The days they spent in Saratoga exposed differences among New York’s Black suffragists, although press coverage depicted them as a “fine group.” Upon their return to the city, a special meeting was called. The women needed to work through a stinging accusation: Mary Sharperson Young charged some among Saratoga’s white delegates of having snubbed Black attendees. Back in the city, Annie Lewis called upon Young to speak publicly about her experience. When she declined, the meeting went on without her. Lewis primed her membership by refuting Young’s claim: “The colored delegates received the same treatment as the white delegates, having been given delegate badges, were seated on the floor of the convention with the New York City representation, had been allowed a vote on all questions that came up, and were cordially treated in private conversations.” Helen Christian echoed Lewis; she “had not seen the slightest indication on the part of anyone to snub the colored women.”

Young’s accusation went beyond her reception at the Saratoga meeting—it raised an important question, one that went to the heart of Black women’s power within the suffrage movement. White women were attempting to set the terms by which Black women organized themselves. Once the meeting dispensed with Young’s accusation, a Mrs. Goode took the floor to complain “about the colored suffragists of Harlem and their affiliations, advancing the idea that colored women ought to form an independent organization.” Black suffragists disagreed over how closely they should work with their white counterparts. They were uncertain about whether their distinct interests could be served in an umbrella organization that reduced their power to a minority vote. Some Black suffragists wondered what would become of their special concerns about what it meant to vote at the crossroads of racism and sexism.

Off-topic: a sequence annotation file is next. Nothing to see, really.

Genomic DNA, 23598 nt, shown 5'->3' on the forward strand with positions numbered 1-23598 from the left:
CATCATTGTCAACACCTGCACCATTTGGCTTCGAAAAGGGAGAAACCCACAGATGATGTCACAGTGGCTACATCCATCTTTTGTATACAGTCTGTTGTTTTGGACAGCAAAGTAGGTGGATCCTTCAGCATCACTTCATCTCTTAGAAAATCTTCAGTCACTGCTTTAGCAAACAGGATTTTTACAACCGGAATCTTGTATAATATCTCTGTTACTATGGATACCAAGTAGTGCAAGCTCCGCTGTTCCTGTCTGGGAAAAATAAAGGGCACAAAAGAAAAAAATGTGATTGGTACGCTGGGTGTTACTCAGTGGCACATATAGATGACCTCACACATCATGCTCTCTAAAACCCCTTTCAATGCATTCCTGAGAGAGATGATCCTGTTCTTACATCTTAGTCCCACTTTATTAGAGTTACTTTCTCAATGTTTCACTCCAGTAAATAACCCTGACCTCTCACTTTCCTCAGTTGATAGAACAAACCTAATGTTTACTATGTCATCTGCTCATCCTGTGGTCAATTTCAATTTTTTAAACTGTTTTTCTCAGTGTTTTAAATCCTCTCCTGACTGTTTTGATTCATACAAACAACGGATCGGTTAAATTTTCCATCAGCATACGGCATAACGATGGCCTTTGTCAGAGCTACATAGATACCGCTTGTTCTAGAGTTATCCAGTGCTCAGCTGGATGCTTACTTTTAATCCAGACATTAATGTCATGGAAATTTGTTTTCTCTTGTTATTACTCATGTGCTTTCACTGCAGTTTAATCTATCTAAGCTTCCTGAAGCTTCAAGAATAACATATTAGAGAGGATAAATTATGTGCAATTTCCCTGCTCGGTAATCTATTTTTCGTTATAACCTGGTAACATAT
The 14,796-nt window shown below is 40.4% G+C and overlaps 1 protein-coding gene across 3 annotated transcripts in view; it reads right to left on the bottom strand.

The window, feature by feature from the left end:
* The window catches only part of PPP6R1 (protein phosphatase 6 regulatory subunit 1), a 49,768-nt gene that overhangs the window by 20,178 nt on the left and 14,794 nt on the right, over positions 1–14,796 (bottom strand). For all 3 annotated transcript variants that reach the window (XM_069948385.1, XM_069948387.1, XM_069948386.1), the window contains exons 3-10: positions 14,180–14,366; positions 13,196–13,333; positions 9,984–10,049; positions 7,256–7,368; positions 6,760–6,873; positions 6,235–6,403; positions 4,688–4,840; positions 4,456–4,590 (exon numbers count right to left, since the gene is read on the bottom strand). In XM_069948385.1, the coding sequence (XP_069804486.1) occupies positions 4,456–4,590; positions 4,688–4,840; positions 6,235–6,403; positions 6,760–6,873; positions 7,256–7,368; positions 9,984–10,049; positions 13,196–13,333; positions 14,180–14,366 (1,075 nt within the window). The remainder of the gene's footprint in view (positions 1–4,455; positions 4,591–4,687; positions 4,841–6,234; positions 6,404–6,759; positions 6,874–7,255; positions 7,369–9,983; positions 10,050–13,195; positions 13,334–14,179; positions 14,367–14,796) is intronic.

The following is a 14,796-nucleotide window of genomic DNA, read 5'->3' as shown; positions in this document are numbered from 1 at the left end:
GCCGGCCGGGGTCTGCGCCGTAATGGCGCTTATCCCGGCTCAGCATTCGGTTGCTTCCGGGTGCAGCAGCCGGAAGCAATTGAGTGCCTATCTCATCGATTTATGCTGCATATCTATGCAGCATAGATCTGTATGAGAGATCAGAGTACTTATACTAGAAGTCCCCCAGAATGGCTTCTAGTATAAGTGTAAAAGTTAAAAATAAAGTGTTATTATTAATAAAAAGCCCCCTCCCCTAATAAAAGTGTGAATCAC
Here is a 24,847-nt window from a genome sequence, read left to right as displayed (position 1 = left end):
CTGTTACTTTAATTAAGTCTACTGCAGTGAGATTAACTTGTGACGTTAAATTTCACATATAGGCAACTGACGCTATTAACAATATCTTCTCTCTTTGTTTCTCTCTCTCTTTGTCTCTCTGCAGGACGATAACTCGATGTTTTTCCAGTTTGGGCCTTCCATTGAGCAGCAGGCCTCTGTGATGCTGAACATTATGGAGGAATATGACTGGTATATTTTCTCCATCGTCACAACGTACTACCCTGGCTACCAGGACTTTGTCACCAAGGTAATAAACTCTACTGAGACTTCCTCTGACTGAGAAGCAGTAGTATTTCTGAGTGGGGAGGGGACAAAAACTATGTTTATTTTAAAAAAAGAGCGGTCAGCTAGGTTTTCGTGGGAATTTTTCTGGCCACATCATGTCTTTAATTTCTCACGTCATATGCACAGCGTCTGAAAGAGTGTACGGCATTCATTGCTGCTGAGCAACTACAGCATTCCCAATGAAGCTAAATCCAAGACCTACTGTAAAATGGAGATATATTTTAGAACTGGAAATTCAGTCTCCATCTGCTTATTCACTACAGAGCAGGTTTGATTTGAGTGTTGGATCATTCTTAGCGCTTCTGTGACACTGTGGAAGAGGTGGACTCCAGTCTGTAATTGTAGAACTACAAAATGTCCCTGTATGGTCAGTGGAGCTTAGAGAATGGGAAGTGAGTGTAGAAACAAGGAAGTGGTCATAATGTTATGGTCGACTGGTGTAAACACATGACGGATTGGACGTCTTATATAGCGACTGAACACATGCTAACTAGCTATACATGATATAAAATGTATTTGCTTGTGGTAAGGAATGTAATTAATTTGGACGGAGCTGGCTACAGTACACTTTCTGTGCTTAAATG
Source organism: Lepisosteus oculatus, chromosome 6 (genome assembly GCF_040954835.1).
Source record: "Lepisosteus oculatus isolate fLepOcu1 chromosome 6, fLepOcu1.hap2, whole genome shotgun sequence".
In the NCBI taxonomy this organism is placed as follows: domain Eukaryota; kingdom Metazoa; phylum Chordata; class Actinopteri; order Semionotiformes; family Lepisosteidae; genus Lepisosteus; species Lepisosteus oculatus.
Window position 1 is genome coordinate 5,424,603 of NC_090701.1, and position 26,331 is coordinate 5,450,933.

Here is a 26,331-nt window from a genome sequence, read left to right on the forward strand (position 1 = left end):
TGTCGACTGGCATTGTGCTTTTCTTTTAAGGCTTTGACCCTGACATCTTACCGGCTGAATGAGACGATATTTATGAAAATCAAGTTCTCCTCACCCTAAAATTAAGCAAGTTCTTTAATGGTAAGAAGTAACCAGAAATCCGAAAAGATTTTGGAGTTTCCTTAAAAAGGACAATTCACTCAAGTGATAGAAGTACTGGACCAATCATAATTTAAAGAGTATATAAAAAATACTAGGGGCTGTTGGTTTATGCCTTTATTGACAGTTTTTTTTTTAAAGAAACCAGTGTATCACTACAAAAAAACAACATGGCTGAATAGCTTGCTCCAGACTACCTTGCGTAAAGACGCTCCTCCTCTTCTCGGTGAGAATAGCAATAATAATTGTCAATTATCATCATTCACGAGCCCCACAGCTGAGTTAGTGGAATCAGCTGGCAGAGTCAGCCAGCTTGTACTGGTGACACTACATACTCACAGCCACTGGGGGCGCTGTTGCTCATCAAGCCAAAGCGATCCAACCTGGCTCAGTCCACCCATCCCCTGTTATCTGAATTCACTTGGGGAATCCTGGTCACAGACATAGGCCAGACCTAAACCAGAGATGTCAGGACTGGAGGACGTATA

Anne Wright Watkins, the Manhattan chair of the Woman Suffrage Party, arrived at the Harlem meeting expecting to quell Black women’s concerns, but her remarks only reinforced the fears expressed by women like Young and Goode. Watkins offered a thorny olive branch to Black suffragists. They were welcome in the movement, but only if they conformed “to the rules and regulations of the party.” She chastised Lewis and her members: “You would have been given some such representation [in the Woman Suffrage Party] long ago had you not kept to the club idea.” It was a rough bargain: Watkins and her party demanded that Black women abandon the National Association of Colored Women’s club approach to political organizing in favor of a structure “organized along the lines of the political parties.” In Watkins’s view, “the system we used to have of being a union of clubs has gone out,” and with this Watkins urged the Black women seated before her, “in the same cordial spirit we feel for you,” to reorganize their work to fit a new model that rested upon assembly district leaders and election district captains. Clubs might persist for “sociability and convenience,” Watkins explained, but within the Woman Suffrage Party they had no standing and would exert no influence. It was a steep price for Black women to pay.

Excerpted from Vanguard: How Black Women Broke Barriers, Won the Vote, and Insisted on Equality for All by Martha S. Jones. Copyright © 2020 by the author. Available from Basic Books.